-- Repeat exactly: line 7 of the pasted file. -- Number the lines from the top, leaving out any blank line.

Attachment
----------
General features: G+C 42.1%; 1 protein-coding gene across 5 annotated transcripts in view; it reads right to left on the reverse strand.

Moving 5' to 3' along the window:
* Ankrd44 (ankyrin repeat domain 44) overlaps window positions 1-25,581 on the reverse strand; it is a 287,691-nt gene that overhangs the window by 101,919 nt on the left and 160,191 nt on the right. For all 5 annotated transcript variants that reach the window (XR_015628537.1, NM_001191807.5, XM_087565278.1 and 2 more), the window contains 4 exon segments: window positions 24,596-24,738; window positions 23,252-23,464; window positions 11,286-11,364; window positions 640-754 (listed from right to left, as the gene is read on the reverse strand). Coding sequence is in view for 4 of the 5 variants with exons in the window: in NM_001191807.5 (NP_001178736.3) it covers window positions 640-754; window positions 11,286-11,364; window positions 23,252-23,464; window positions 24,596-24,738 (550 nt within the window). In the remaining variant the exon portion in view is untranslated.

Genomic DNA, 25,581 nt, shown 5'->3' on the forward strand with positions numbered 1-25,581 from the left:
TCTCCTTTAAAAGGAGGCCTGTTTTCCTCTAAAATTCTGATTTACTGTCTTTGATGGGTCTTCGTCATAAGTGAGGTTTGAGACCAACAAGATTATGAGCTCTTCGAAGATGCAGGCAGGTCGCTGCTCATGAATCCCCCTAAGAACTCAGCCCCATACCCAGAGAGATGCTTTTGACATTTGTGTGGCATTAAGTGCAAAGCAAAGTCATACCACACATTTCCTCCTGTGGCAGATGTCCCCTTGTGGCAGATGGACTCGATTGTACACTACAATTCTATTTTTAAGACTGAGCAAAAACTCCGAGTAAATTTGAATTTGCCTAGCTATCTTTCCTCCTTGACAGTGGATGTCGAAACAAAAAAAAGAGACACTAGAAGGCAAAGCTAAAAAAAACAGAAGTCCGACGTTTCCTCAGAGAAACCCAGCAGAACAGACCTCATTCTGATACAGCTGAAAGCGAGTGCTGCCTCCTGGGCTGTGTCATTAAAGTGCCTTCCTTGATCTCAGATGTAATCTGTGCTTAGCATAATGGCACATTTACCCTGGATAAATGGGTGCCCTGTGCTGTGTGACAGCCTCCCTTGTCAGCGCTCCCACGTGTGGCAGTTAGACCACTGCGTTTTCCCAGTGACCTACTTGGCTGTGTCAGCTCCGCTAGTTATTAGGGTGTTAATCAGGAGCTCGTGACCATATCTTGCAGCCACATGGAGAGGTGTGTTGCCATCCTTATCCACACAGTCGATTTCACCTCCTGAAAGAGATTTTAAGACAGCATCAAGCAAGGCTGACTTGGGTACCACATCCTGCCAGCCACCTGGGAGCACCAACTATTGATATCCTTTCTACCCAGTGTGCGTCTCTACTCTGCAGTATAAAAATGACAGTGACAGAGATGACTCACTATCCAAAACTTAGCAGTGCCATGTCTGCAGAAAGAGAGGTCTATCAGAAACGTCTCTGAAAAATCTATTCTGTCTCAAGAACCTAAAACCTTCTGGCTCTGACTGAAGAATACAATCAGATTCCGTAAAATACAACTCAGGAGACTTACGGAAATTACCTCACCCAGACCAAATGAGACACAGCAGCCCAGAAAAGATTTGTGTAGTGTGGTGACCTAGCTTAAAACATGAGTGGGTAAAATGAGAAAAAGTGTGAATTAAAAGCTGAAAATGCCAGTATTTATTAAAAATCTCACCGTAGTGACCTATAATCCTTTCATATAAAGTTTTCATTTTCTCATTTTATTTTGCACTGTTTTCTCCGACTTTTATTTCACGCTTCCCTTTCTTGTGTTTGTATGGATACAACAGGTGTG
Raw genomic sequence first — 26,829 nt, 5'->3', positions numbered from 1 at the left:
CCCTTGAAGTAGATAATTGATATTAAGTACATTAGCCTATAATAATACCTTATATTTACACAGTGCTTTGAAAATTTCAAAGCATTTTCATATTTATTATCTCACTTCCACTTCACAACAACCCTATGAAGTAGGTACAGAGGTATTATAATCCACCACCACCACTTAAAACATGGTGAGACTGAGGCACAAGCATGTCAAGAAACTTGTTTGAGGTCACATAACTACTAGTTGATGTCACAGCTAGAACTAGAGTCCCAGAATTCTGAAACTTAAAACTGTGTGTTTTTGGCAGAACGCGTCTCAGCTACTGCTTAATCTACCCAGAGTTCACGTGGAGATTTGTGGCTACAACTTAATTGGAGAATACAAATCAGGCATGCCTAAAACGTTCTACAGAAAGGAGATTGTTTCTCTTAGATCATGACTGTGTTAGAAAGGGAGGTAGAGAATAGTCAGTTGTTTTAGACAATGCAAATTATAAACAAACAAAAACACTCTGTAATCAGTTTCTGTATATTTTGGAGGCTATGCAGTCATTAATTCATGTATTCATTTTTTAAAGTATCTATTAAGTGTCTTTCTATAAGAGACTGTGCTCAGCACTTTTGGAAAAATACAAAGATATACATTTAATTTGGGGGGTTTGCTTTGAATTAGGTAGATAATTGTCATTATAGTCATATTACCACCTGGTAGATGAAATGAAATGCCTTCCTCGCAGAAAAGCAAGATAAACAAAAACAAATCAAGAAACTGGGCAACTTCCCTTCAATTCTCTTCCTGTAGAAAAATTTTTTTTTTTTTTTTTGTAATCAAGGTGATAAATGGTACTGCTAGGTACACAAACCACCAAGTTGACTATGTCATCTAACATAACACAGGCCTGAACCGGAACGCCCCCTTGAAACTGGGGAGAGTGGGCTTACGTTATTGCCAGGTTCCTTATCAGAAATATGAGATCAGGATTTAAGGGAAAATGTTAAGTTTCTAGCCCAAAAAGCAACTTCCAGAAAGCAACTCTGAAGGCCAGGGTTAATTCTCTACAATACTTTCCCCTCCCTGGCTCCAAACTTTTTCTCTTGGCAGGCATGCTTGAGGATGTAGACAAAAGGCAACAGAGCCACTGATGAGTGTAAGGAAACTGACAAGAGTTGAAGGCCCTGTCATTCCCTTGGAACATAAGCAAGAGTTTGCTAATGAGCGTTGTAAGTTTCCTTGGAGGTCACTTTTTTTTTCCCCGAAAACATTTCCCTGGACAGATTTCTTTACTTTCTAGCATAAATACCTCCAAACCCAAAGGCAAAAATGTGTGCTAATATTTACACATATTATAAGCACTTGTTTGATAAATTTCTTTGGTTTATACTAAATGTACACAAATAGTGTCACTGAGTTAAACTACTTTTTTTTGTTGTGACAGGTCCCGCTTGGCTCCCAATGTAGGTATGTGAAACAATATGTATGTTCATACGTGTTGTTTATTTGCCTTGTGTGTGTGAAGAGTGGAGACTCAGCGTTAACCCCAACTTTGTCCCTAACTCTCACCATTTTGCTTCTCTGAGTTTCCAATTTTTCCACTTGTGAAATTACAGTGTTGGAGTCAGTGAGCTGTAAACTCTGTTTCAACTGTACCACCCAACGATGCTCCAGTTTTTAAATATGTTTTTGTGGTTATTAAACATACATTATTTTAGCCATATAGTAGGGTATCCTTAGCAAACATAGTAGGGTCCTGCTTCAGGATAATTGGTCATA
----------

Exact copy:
CCCTTGAAGTAGATAATTGATATTAAGTACATTAGCCTATAATAATACCTTATATTTACACAGTGCTTTGAAAATTTCAAAGCATTTTCATATTTATTATCTCACTTCCACTTCACAACAACCCTATGAAGTAGGTACAGAGGTATTATAATCCACCACCACCACTTAAAACATGGTGAGACTGAGGCACAAGCATGTCAAGAAACTTGTTTGAGGTCACATAACTACTAGTTGATGTCACAGCTAGAACTAGAGTCCCAGAATTCTGAAACTTAAAACTGTGTGTTTTTGGCAGAACGCGTCTCAGCTACTGCTTAATCTACCCAGAGTTCACGTGGAGATTTGTGGCTACAACTTAATTGGAGAATACAAATCAGGCATGCCTAAAACGTTCTACAGAAAGGAGATTGTTTCTCTTAGATCATGACTGTGTTAGAAAGGGAGGTAGAGAATAGTCAGTTGTTTTAGACAATGCAAATTATAAACAAACAAAAACACTCTGTAATCAGTTTCTGTATATTTTGGAGGCTATGCAGTCATTAATTCATGTATTCATTTTTTAAAGTATCTATTAAGTGTCTTTCTATAAGAGACTGTGCTCAGCACTTTTGGAAAAATACAAAGATATACATTTAATTTGGGGGGTTTGCTTTGAATTAGGTAGATAATTGTCATTATAGTCATATTACCACCTGGTAGATGAAATGAAATGCCTTCCTCGCAGAAAAGCAAGATAAACAAAAACAAATCAAGAAACTGGGCAACTTCCCTTCAATTCTCTTCCTGTAGAAAAATTTTTTTTTTTTTTTTTGTAATCAAGGTGATAAATGGTACTGCTAGGTACACAAACCACCAAGTTGACTATGTCATCTAACATAACACAGGCCTGAACCGGAACGCCCCCTTGAAACTGGGGAGAGTGGGCTTACGTTATTGCCAGGTTCCTTATCAGAAATATGAGATCAGGATTTAAGGGAAAATGTTAAGTTTCTAGCCCAAAAAGCAACTTCCAGAAAGCAACTCTGAAGGCCAGGGTTAATTCTCTACAATACTTTCCCCTCCCTGGCTCCAAACTTTTTCTCTTGGCAGGCATGCTTGAGGATGTAGACAAAAGGCAACAGAGCCACTGATGAGTGTAAGGAAACTGACAAGAGTTGAAGGCCCTGTCATTCCCTTGGAACATAAGCAAGAGTTTGCTAATGAGCGTTGTAAGTTTCCTTGGAGGTCACTTTTTTTTTCCCCGAAAACATTTCCCTGGACAGATTTCTTTACTTTCTAGCATAAATACCTCCAAACCCAAAGGCAAAAATGTGTGCTAATATTTACACATATTATAAGCACTTGTTTGATAAATTTCTTTGGTTTATACTAAATGTACACAAATAGTGTCACTGAGTTAAACTACTTTTTTTTGTTGTGACAGGTCCCGCTTGGCTCCCAATGTAGGTATGTGAAACAATATGTATGTTCATACGTGTTGTTTATTTGCCTTGTGTGTGTGAAGAGTGGAGACTCAGCGTTAACCCCAACTTTGTCCCTAACTCTCACCATTTTGCTTCTCTGAGTTTCCAATTTTTCCACTTGTGAAATTACAGTGTTGGAGTCAGTGAGCTGTAAACTCTGTTTCAACTGTACCACCCAACGATGCTCCAGTTTTTAAATATGTTTTTGTGGTTATTAAACATACATTATTTTAGCCATATAGTAGGGTATCCTTAGCAAACATAGTAGGGTCCTGCTTCAGGATAATTGGTCATA